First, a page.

Queen Victoria celebrated her Golden Jubilee in 1887. To mark the event, the Royal Mint depicted a new portrait of Victoria on British coinage. The portrait was known as the ‘Jubilee bust’.
A gold five pounds and two pounds was released into circulation in 1887, the first circulating £5 piece, and only the second two pounds piece (The first being issued in 1823). Other gold coins issued that year included the sovereign and half sovereign.
The 1887 five pounds is made of 22 carat gold, with a weight of 39.94 grams and a diameter of 36.02mm.
Other coins forming the set include the silver crown, double florin, half crown, florin, shilling, sixpence and threepence.
The 1887 Specimen gold and silver coin sets were not only put together by collectors at the time (Usually people who wanted to mark the Golden Jubilee), but also through the early 20th century. Jeweller’s would often ‘make up’ sets for customers, with fitted coin boxes. In some circumstances, jeweller’s would produce a ‘replica’ 1887 £5 and £2 for the set, as these were less easy to come by, such coins are known as ‘jeweller’s copies’.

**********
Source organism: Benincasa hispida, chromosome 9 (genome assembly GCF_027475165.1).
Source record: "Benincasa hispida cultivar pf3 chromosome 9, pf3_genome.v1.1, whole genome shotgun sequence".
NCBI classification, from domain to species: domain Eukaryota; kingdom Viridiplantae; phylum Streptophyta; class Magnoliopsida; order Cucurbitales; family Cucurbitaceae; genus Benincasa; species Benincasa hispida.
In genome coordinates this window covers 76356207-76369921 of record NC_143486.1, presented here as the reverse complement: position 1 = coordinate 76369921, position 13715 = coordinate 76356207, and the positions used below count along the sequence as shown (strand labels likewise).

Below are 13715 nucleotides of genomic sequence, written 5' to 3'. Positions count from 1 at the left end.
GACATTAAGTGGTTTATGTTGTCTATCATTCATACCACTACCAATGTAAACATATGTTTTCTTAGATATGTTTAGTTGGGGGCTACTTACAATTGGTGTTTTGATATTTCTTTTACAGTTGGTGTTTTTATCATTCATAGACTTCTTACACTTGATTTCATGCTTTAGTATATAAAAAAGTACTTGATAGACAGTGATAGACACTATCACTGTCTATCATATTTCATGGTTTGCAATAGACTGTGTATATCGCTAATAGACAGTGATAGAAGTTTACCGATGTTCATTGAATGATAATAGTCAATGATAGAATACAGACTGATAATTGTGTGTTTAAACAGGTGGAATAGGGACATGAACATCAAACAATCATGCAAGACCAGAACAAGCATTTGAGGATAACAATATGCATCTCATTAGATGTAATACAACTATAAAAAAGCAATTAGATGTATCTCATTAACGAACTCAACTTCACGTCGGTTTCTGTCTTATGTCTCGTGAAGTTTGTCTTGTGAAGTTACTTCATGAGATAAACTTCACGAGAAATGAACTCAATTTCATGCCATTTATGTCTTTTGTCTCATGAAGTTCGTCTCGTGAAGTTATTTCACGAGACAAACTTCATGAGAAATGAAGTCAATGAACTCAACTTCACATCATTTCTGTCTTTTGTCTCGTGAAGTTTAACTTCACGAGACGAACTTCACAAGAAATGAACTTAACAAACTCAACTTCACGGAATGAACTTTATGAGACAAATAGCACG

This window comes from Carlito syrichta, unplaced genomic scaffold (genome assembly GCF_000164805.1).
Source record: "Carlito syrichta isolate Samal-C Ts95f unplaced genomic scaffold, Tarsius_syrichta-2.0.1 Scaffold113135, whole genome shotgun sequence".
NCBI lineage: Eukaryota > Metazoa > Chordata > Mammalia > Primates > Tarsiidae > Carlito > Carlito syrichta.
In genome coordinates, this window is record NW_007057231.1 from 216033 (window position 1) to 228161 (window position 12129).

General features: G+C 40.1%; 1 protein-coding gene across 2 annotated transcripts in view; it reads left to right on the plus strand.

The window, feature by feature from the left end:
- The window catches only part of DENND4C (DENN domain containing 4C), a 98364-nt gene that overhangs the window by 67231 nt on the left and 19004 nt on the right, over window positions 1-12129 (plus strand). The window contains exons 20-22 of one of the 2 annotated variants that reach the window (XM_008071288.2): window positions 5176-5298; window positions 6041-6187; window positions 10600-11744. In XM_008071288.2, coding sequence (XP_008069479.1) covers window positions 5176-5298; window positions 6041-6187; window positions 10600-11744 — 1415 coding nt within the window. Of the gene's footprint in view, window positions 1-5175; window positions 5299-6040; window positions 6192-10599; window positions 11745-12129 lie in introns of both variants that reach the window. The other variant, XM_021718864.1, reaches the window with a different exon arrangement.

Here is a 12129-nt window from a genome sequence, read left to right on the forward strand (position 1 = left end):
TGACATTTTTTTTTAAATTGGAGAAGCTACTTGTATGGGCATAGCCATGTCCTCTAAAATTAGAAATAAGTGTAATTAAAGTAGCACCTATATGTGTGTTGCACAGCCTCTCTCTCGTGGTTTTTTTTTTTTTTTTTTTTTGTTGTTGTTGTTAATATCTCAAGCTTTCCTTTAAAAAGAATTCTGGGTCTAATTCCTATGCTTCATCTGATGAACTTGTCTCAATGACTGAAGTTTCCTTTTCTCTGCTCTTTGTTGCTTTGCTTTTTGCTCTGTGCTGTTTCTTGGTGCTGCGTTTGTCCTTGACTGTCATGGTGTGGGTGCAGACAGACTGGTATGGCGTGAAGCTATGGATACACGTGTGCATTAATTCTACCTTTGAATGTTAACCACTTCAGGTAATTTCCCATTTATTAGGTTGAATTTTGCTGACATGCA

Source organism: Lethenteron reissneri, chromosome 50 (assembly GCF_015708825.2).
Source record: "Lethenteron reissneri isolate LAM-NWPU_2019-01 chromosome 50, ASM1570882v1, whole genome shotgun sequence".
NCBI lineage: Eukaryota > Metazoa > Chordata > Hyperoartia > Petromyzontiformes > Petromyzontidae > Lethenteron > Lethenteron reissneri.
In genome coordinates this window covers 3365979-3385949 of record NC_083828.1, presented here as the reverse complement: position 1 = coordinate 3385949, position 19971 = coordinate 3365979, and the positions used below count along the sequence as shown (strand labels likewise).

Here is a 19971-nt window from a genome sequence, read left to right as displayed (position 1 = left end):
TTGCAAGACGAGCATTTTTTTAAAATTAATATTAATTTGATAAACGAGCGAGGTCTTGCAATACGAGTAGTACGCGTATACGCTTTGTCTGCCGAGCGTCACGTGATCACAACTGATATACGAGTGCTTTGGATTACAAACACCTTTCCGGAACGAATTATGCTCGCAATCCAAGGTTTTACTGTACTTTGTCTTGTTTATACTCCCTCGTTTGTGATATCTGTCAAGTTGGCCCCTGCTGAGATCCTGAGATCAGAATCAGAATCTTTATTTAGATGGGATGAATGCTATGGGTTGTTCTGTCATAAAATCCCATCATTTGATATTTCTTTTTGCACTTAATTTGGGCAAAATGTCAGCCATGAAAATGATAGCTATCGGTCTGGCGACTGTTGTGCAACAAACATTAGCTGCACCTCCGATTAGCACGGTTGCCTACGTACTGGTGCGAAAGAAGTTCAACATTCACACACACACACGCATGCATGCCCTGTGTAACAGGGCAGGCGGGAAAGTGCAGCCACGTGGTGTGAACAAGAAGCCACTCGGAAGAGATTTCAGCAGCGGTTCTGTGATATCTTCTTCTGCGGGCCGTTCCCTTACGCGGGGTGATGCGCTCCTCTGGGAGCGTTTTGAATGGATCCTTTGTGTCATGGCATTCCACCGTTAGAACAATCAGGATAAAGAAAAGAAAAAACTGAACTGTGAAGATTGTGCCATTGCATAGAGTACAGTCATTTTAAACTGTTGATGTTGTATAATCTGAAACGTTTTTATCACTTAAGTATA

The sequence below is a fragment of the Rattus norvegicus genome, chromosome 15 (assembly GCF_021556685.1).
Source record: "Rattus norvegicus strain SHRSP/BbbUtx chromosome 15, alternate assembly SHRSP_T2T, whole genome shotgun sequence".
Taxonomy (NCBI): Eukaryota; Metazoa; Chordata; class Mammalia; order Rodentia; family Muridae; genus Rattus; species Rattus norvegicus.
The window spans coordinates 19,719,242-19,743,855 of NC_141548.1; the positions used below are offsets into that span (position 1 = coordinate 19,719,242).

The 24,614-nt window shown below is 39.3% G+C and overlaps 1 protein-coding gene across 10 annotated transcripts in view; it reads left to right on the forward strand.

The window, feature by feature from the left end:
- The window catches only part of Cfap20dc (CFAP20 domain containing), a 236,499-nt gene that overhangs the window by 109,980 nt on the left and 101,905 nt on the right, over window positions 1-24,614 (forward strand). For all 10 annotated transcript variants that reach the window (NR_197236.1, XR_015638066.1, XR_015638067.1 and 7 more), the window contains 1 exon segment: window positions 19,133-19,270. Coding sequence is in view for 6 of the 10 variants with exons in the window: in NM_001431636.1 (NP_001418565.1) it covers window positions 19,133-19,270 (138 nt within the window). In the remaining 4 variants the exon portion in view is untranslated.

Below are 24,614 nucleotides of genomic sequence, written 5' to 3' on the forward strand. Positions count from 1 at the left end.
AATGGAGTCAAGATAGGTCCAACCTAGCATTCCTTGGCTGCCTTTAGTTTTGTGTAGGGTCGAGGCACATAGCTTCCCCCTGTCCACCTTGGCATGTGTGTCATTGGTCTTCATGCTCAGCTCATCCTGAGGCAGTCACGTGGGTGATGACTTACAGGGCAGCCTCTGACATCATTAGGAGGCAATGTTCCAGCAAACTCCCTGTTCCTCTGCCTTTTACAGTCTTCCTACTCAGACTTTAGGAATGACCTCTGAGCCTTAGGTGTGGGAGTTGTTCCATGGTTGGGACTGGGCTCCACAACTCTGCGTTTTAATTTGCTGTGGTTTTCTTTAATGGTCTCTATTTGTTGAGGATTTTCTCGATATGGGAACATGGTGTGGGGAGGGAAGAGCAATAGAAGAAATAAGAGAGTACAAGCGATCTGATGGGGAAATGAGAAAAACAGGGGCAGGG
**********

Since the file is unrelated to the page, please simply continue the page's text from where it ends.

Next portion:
We see a large number of counterfeit 1887 five pounds and 1887 two pounds pieces. In some cases, these are still made of 22 carat gold, to the correct weight of 40 grams. We also see a large number of 14-18 carat gold copies, although the weights are still accurate. Through the 1950’s and 1960’s, a number of larger gold coin types were heavily counterfeited in the Middle East (Mainly gold £5/£2 and US $20/$10). These were often produced to the correct carat and weight, and minted to make the raw gold more saleable.
1887 Specimen Set Case
The market value of a 1887 Specimen Gold and Silver Coin Set is highly dependent on the quality and authenticity of the coins. Many sets sell for around the £2,500 to £3,000 mark, although exceptional examples can make up to £4,000.
If you are looking to sell any 1887 gold and silver coin sets, we are always interested in making a no obligation offer. Please feel free to call us on 01420 768 161 or e-mail us at firstname.lastname@example.org.
Please click here to read more about the 1887 Golden Jubilee